Grand Master
In Hyuk Suh

Grandmaster In Hyuk Suh, serious martial arts education began when he was only five years old.

Suh's training continued uninterrupted until the middle of the Korean conflict, when his grandfather was fatally wounded. It then continued through arrangements made by his grandfather's foresight.

Letters of introduction, plus his grandfather's reputation as a master instructor, opened many doors to In Hyuk Suh. Now young Suh began to visit, and to learn from many teachers.

By the time he was 20 years old he had traveled to hundreds of Buddhist temples and private martial arts teachers, studying many aspects of Korean martial arts. The Buddhist temples themselves were not martial training grounds, Suh, instead, searched for and found many ancient training books, hidden away from the Japanese in the neutral holy temples. Sometimes he went to a teacher to learn only one technique. For instance, Suh learned an important joint locking angle from an old man who was the last descendant of a famous martial arts family. This old man was reputed to break steel smoking pipes with just his thumb but he refused to teach this technique, preferring to take it with him to the grave. Suh had talked to him for over an hour before realizing the old man had been holding a long Korean pipe in one position, with his elbow at a certain angle for the entire time. Suddenly Suh became aware that the secret technique was the elbow angle itself.

During this intensive training-period Suh met an old Buddhist monk named Hai Dong Seu Nim (Great Monk of the Eastern Sunrise). He became Suh's second most influential teacher, passing on special breathing skills, mediation techniques and internal power (ki) knowledge.

In the late 1950's In Hyuk Suh began to organize and systemize the many scattered martial art techniques of Korea into a single martial art, Kuk Sool Won , now Korea's largest organized martial art. (Tae Kwon Do, while larger, is considered by the Korean Government and the World Tae Kwon Do Federation to be a martial sport).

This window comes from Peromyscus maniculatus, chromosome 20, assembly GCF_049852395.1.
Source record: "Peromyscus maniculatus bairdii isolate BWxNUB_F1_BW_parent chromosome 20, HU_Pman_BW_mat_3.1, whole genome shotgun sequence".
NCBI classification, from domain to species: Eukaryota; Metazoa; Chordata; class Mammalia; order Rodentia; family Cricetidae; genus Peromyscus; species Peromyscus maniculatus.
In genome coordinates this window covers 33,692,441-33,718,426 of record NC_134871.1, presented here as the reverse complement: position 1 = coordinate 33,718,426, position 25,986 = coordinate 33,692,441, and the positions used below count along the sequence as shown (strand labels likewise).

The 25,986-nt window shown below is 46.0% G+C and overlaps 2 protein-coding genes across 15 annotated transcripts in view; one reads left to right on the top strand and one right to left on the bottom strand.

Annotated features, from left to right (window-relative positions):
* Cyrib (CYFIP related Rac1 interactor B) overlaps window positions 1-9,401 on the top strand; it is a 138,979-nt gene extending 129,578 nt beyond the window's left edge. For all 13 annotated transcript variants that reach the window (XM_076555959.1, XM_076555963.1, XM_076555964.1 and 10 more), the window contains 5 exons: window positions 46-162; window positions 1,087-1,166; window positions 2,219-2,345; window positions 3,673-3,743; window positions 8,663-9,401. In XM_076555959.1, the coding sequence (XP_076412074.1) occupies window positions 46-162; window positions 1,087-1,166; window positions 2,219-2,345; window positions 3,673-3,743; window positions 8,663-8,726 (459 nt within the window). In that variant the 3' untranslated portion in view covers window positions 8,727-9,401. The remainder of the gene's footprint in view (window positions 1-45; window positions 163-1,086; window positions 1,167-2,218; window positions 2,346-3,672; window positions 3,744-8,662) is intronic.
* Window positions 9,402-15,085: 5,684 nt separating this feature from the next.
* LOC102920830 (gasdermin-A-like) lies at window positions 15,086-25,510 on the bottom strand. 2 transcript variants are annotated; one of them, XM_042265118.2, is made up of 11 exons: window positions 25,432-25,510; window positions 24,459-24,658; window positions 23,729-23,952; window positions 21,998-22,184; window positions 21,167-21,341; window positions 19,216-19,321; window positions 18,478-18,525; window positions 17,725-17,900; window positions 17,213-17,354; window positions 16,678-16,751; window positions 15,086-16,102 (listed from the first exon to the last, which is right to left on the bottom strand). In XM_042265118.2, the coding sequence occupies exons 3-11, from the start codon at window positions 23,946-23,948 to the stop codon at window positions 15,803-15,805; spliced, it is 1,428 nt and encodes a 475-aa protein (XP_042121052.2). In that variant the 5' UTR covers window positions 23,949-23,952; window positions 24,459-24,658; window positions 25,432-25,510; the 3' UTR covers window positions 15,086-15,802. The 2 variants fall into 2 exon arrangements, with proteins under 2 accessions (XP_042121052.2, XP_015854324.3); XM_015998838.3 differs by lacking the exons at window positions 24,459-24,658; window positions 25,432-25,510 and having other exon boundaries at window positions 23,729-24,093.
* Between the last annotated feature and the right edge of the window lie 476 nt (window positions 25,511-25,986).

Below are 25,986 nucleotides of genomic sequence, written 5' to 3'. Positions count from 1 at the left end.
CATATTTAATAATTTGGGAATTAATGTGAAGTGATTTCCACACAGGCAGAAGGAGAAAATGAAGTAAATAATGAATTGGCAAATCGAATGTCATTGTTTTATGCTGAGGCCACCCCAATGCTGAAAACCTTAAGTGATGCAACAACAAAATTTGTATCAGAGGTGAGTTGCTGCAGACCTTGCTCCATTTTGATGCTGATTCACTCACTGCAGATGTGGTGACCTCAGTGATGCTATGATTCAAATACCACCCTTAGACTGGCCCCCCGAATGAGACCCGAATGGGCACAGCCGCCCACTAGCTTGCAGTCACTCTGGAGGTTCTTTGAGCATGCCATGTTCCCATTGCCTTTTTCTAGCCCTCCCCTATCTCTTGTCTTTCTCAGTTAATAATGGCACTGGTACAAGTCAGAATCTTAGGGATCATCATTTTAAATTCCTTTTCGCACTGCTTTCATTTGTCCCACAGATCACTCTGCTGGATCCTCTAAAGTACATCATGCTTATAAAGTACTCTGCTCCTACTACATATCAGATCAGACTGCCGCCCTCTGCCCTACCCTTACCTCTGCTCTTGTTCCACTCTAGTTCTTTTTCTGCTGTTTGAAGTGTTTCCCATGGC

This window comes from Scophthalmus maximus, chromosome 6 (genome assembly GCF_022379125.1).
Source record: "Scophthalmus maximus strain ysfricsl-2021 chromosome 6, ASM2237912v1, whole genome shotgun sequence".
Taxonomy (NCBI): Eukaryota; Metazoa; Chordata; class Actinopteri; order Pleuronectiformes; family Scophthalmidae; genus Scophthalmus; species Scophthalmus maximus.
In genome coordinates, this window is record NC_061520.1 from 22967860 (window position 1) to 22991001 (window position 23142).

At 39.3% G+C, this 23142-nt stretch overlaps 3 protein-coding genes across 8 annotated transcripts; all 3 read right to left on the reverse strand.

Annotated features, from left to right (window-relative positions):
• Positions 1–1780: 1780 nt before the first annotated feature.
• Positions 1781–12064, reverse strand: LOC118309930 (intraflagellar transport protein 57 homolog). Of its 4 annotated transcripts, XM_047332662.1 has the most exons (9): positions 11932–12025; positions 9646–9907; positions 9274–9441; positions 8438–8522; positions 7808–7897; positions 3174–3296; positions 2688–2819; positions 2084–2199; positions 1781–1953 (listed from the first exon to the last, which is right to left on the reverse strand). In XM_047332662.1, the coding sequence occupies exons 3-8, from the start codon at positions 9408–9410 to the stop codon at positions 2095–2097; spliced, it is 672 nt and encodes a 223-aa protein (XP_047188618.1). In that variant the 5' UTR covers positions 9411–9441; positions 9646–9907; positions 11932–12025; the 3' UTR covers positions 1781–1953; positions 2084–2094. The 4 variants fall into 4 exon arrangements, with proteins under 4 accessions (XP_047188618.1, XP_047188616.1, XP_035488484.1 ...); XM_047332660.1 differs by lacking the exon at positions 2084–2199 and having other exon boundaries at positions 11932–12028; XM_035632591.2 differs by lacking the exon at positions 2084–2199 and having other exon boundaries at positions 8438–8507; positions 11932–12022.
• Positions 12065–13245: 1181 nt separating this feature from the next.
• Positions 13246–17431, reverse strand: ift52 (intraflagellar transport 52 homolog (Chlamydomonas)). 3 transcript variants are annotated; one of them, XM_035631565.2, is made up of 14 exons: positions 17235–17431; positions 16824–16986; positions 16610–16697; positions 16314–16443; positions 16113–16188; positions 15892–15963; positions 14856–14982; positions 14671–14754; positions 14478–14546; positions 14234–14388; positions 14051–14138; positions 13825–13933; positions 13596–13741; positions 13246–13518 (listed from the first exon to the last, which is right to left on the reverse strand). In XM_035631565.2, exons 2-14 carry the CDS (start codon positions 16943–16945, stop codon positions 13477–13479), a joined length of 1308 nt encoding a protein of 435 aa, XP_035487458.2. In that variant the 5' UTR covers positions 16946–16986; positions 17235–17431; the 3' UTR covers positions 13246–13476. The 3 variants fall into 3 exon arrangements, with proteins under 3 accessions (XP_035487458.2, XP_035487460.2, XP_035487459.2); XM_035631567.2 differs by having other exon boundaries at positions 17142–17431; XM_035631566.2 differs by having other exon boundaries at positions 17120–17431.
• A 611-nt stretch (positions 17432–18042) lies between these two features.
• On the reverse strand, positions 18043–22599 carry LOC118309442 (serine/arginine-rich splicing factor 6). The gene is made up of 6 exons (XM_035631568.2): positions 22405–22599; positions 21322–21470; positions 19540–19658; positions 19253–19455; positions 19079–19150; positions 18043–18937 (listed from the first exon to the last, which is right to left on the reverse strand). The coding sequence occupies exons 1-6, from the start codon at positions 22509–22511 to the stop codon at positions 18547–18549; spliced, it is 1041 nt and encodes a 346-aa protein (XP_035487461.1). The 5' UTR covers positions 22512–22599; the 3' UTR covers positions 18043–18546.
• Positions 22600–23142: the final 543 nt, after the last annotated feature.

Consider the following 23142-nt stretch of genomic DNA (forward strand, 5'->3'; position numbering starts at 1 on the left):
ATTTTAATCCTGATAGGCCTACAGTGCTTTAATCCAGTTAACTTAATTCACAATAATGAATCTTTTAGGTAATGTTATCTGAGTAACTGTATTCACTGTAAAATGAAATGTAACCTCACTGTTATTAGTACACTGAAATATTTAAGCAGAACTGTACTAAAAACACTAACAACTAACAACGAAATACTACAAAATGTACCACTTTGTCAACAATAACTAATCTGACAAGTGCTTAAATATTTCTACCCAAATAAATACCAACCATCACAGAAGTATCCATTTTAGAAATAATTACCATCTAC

Suh officially founded Kuk Sool Won  in 1961. When he opened his first do-jangs (schools) it was a difficult time. Those were the rough days following the Korean conflict, when martial art schools had to prove themselves physically to stay in business.

Kuk Sool grew to monumental proportions, even though it took the public some time to adjust to its radically different spinning techniques and low stances. Then, in 1974, when Kuk Sool Won  in Korea was reaching a popularity peak with the public, In Hyuk Suh brought his martial art to the United States. 

Suh moved to New Orleans to open the first official Kuk Sool Won school in the United States.  In 1975 he moved west, to San Francisco, where he opened the World Kuk Sool Association® headquarters school. In 1991, Grandmaster Suh moved the headquarters to Houston, Texas. Since then he has traveled extensively throughout the United States, Canada and Europe conducting lectures, seminars, demonstrations and testing black belt candidates. Worldwide, over one million students have passed through the doors of Kuk Sool Won  schools. In 1983 Kuk Sa Nim was elected head of all Korean martial arts, 31 separate styles, making him the only 10th degree in all of Korean martial arts. Also, in 1984 he was in the Black Belt Hall of Fame awards, elected Man of the Year. In 1988, he was elected Instructor of the Year. One aspect making Suh unique is his promise to visit every branch school, helping even the white belt in a faraway school feel a connection with the International Headquarters.
































Kuk Sool Won  
            of Alamo Heights
TM

Kuk Sool Won  
            of Alamo Heights